If the old are worried about getting older and becoming helpless without care, the young are equally concerned about taking care of their elders given that they might not be living close, might not have the resources to nurse them in case of a serious illness… The problems are so diverse and genuine that they need to be addressed both individually as well as a social problem by the government and other agencies.
Often we try to find scapegoats or make unfavourable comparisons to justify social ills. As always happens with ‘development’, old institutions get dismantled before a viable alternative system is put in place. I am sharing a few here with my observations.
The demise of the joint family system is at the root of all problems.
Oh, how we love scapegoats for every social ill! But wait! It is not true that the joint family system has disintegrated. According to a report, nearly 75% of elders in India still live in joint families. It is another matter that they are more in the rural areas and among the poor and even then, not the perfect solution.
It is naïve to believe that we can have the ideal joint family back in place — even the not-so-perfect one we knew a couple of generations ago. Nor can we expect that it to be the panacea for all problems associated with elder care. The society and lifestyles have changed too much for this to be true.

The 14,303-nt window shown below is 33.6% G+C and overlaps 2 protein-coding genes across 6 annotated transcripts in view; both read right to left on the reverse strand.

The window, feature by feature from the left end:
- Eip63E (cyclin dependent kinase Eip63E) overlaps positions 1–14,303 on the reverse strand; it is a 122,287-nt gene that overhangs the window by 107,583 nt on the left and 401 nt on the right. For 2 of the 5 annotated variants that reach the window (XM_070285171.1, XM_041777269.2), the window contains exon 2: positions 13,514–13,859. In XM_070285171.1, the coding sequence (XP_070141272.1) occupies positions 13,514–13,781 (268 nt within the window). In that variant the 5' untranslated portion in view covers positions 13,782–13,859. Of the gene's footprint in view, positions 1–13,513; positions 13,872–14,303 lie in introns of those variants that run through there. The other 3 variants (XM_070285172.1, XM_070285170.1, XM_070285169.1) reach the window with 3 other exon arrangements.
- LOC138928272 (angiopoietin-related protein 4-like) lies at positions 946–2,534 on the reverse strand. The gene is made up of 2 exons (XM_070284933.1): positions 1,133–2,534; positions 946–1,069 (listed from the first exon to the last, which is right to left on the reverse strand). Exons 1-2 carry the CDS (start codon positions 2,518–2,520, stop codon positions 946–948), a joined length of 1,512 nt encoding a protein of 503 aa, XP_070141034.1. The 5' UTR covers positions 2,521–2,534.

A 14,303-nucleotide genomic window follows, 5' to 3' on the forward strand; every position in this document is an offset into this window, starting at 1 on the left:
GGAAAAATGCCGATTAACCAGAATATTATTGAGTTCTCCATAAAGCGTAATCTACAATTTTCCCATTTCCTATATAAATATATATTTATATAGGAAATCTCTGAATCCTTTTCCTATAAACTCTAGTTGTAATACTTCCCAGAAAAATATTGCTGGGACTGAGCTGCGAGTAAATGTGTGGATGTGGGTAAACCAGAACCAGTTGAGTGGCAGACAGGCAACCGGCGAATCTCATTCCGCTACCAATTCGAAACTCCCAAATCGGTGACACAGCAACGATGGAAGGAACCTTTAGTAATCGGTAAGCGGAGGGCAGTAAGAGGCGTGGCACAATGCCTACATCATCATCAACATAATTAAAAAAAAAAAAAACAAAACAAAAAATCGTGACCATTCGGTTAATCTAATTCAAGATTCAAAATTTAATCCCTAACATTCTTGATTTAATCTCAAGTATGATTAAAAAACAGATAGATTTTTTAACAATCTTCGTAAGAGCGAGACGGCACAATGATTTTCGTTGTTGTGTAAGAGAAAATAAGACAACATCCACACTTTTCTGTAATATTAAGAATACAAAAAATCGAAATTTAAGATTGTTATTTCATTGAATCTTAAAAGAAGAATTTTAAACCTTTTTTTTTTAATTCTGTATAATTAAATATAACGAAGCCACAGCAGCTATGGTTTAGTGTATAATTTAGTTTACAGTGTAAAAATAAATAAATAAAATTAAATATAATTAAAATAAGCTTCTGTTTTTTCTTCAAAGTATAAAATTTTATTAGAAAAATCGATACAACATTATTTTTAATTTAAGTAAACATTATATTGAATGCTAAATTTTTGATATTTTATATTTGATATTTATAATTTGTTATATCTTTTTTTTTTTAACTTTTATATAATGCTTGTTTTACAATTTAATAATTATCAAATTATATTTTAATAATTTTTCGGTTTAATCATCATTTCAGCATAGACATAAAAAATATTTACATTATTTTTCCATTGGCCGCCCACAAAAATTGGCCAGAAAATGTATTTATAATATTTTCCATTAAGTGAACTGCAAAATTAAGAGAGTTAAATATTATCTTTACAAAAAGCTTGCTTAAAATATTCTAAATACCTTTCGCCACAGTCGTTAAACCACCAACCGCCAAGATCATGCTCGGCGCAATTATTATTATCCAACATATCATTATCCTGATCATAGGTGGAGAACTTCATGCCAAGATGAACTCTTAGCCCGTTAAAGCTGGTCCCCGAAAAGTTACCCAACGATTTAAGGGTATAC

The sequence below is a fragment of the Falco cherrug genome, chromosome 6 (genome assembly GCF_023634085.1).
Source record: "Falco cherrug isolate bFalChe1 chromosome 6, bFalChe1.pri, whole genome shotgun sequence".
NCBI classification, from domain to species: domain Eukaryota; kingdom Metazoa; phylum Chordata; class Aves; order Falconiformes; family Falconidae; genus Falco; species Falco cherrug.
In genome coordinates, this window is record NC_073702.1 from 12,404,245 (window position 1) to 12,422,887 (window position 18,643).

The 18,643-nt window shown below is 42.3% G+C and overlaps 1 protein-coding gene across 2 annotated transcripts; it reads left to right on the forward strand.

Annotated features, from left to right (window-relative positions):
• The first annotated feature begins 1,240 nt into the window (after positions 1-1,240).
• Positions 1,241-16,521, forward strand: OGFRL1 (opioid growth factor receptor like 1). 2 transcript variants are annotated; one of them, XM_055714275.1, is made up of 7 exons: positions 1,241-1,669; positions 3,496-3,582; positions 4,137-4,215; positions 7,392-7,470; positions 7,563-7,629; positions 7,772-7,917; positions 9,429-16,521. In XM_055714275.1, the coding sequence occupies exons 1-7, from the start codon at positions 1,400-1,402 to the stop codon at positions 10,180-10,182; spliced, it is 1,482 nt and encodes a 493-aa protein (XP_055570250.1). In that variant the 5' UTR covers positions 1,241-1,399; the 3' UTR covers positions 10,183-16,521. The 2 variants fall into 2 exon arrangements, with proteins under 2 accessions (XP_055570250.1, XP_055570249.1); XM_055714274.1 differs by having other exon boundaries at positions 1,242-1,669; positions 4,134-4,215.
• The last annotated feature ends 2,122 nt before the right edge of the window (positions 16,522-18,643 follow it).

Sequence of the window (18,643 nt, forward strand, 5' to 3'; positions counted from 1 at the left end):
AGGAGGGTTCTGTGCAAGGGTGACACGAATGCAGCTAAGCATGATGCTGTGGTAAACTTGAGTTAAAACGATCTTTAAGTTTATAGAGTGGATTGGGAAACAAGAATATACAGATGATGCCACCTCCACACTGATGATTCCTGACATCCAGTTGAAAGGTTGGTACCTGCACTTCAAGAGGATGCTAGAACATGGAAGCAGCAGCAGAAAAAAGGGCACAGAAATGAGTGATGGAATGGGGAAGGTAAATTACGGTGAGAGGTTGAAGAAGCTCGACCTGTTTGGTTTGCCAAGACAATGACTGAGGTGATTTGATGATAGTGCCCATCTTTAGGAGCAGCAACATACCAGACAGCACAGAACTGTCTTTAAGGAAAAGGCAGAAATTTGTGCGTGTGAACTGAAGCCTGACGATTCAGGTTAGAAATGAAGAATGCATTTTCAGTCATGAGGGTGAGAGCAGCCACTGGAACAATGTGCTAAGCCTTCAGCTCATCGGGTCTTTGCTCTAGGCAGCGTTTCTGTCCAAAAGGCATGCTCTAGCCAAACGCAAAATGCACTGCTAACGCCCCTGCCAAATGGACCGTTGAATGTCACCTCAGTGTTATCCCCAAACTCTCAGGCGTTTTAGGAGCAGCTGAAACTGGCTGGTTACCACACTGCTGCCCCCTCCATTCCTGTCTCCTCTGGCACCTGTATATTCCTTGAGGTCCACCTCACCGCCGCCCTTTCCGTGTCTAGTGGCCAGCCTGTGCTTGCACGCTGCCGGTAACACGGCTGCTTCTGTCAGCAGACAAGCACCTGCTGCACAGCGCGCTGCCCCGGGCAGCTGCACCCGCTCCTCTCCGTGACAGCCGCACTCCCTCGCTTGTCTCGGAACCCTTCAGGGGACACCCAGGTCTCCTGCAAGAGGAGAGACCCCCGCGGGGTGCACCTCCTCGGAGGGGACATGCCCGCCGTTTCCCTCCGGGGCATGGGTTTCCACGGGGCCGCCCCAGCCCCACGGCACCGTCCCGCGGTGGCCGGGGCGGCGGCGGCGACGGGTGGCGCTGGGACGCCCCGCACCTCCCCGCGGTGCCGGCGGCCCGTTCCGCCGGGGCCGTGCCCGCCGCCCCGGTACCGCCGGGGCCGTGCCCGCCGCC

The very poor, especially in the rural areas continue living in joint families, often with three or more generations living together due to economic reasons. but also due to a sense of familial responsibility. Also perhaps they have not been exposed to the modern concepts of individual space and freedom. Where the men need to migrate, the joint family takes care of the wife and children left behind and the latter in turn care for the elders. Even in cities, they live together or at least in close proximity to each other. Apart from this section of the society, the only successful joint family model can be seen in Saas bahu serials. The reasons urban joint families are breaking up are many and most are unavoidable: